While the Internet’s ubiquity revolutionized how we do business, connect with others, and access information, the digital age also ushered in a significant threat—online fraud. It is a pervasive and evolving form of cybercriminal activity with far-reaching effects on individuals, businesses, and society.

Online fraudsters have a single goal—to deceive others into acquiring sensitive financial information. How? We’ve seen most of them engage in identity theft, phishing scams, credit card fraud, romance scams, and investment fraud. But did you know that many threat actors have also begun launching QR code fraud attacks? What is QR code fraud, though? And what are the most common QR code scams?

What Is QR Code Fraud?

QR code fraud is a fraudulent activity that exploits Quick Response (QR) codes, those two-dimensional barcodes you can scan using a smartphone or QR code reader. QR codes are commonly used for making payments, accessing websites, or providing information. ExpressVPN’s research revealed that over the past two years, there had been a 26% increase in QR code scans, showing how much people have embraced this technology. However, the soaring popularity of QR codes has unfortunately led to a surge in QR code fraud. Scammers started to manipulate or replace legitimate QR codes with malicious ones to deceive users and carry out fraud.

What Are Common Examples of QR Code Fraud?

Here are a few common forms of QR code fraud.

  • Payment interception: Scammers create counterfeit QR codes and place them over legitimate ones, typically at points of sale (PoSs) or on advertising materials. When users scan the fake QR code to pay for goods, their payments get directed to the scammer’s account instead of the intended recipient.
  • Malware distribution: Fraudsters can embed malware or malicious links within QR codes. When scanned, these codes download malware onto users’ devices without their knowledge. That can lead to identity theft, financial loss, or unauthorized access to personal information.
  • Phishing attacks: Scammers create QR codes that direct users to fake websites that mimic legitimate ones. These sites are designed to collect sensitive information like login credentials, credit card details, and other personal data, which threat actors can use for identity theft or other fraudulent activities.
  • Malicious app downloads: QR codes can be used to encourage users to download fraudulent or malicious mobile apps. Scammers may advertise these apps as legitimate and valuable, but they can contain harmful content, spyware, or a means to access personal data without the user’s authorization.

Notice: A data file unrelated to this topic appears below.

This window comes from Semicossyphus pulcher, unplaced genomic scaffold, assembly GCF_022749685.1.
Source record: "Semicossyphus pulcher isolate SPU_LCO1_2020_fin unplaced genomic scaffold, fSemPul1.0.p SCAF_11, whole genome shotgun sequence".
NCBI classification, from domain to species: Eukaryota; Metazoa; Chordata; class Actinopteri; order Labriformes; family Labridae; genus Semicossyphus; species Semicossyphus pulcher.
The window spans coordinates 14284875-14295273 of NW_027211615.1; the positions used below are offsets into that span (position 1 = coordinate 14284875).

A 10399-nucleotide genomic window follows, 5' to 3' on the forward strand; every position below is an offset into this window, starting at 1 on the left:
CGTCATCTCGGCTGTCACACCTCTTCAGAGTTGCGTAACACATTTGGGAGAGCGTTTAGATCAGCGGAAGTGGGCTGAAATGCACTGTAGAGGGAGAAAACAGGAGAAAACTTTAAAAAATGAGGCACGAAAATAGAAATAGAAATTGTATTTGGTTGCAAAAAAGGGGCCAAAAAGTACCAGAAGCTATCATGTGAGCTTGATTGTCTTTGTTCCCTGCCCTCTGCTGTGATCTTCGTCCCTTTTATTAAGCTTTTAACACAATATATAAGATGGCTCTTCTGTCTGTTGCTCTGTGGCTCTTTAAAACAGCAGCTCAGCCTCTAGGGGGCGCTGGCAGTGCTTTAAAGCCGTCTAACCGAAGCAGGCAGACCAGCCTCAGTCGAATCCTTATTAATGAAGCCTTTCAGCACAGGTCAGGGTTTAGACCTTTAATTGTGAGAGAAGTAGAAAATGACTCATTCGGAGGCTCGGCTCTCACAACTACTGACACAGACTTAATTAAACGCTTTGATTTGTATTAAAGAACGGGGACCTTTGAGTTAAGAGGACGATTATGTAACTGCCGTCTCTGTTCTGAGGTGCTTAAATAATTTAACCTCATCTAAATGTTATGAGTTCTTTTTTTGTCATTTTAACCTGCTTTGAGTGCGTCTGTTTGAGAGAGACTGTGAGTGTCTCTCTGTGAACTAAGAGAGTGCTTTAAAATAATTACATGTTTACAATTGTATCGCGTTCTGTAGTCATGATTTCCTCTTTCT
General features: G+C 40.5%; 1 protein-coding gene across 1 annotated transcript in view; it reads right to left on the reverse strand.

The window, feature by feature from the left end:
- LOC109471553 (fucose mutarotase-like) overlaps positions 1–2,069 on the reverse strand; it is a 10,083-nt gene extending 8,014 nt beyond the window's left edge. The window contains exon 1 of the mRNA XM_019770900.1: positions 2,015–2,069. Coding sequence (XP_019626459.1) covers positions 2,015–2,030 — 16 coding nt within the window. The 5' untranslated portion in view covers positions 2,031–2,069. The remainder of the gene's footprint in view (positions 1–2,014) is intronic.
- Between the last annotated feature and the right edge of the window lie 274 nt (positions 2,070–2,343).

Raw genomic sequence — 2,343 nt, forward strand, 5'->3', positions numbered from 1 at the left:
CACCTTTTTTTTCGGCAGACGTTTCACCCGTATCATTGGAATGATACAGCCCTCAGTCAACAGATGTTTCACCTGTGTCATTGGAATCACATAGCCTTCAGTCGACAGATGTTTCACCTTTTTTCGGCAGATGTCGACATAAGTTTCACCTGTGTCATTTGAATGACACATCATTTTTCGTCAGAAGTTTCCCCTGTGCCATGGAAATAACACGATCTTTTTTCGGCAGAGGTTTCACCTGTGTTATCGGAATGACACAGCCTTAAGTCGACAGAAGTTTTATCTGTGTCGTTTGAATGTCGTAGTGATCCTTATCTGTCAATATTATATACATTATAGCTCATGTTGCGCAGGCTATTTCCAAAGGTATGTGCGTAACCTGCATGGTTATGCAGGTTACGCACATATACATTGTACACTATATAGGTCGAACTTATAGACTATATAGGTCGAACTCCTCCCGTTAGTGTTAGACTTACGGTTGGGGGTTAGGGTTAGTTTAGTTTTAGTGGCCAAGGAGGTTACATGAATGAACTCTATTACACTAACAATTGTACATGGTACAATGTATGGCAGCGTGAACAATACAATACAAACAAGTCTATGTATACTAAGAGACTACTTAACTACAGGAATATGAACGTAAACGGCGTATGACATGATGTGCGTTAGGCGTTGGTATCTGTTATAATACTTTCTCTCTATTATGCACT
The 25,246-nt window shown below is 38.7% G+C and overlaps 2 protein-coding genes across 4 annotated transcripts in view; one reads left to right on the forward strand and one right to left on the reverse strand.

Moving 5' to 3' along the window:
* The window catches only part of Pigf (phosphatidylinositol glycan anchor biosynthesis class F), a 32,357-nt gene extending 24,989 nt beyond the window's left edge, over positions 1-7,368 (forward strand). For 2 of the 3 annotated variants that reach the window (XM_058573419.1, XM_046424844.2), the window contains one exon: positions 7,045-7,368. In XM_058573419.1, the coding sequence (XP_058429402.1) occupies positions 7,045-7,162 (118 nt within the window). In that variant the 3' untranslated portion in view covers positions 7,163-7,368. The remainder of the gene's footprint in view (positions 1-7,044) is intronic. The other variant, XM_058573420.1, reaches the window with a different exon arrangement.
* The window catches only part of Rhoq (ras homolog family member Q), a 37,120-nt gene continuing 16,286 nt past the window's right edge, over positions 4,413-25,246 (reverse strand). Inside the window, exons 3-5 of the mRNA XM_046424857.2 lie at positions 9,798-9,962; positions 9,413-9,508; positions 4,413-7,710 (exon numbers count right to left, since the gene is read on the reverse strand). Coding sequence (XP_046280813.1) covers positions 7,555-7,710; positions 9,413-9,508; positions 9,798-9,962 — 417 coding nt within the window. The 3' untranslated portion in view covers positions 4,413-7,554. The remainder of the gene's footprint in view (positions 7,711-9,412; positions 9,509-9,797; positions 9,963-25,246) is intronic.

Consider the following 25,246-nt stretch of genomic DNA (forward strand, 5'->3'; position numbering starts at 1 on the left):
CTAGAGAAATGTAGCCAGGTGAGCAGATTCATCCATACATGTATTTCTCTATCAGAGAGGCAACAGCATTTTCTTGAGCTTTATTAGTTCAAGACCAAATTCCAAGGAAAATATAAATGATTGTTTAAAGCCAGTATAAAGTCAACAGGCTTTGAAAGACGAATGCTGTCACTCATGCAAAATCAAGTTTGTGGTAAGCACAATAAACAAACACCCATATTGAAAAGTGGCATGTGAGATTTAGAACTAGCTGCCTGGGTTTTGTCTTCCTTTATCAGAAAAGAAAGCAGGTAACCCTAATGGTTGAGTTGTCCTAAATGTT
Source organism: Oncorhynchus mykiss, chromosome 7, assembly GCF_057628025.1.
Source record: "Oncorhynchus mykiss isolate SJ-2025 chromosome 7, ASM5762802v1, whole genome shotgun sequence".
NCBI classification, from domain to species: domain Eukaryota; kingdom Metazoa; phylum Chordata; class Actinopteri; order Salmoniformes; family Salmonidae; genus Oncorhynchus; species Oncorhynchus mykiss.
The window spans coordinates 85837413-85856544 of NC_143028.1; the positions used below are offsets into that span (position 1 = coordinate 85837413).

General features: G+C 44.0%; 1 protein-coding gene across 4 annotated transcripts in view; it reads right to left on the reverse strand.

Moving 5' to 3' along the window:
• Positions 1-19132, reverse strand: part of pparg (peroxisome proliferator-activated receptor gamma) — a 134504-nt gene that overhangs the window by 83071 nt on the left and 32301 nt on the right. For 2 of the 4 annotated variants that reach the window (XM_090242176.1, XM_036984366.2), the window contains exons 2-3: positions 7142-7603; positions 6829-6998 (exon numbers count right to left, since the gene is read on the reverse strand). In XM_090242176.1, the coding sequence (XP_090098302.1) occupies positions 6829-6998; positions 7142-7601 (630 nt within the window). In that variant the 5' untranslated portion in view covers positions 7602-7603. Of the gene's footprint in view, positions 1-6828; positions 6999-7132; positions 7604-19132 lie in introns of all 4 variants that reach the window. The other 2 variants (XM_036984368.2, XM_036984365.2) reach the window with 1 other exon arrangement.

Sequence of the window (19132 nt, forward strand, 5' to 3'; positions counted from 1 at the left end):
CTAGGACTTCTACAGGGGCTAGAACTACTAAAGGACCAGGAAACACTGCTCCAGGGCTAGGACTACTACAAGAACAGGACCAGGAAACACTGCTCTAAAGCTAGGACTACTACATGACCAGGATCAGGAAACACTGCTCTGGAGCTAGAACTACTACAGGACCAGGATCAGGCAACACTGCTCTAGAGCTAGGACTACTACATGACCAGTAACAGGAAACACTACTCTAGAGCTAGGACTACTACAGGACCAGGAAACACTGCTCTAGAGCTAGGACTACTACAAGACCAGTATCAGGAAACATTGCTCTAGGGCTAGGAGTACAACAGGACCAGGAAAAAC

How to Protect against QR Code Fraud

As QR code usage increases, there are bound to be more.

What Are the Repercussions of QR Code Fraud?

The effects of QR code fraud are multifaceted and can be devastating. Here are some of them.

  • Financially, victims may suffer substantial monetary losses, jeopardizing their savings, credit ratings, and overall financial well-being.
  • Emotionally, individuals who fall prey to online fraud often experience feelings of betrayal, violation, and loss of trust.
  • The psychological impact can be long-lasting, leading to anxiety, stress, and a diminished sense of security in the digital realm.

QR code fraud extends beyond individual victims, too. In fact, it can have profound implications for businesses and the economy. Some examples include:

  • Companies face financial losses, reputational damage, and sometimes, even legal consequences.
  • QR code fraud also drains resources, reduces consumer confidence, and hampers growth and innovation, affecting the overall economy.

How Do You Protect Yourself against QR Code Fraud?

To defend against QR code fraud, consider the following precautions:

  • Verify the QR code’s source: Be cautious when scanning QR codes from unknown or untrusted sources. Stick to reputable websites, official apps, or trusted sources only.
  • Inspect QR codes: Before scanning a QR code, examine it closely for any sign of tampering or overlays. Check if the code appears to be physically altered or suspicious.
  • Use a QR code scanner: Install a reliable QR code scanner app from a trusted source to ensure it includes security features that detect malicious codes or embedded links.
  • Stay updated: Keep your devices, apps, and security software up-to-date to protect against known vulnerabilities or exploits.
  • Be wary of unsolicited QR codes: Avoid scanning QR codes sent through unsolicited messages like texts, emails, or social media comments, especially if they come from unknown sources.

You can reduce the risk of falling prey to QR code fraud by staying vigilant and exercising caution.

But to truly combat the growing threat of QR code fraud, individuals, organizations, and governments must collaborate to implement robust security measures, raise awareness, and enhance law enforcement efforts. We can only work toward a safer and more secure digital landscape for everyone by understanding its nature and detrimental effects.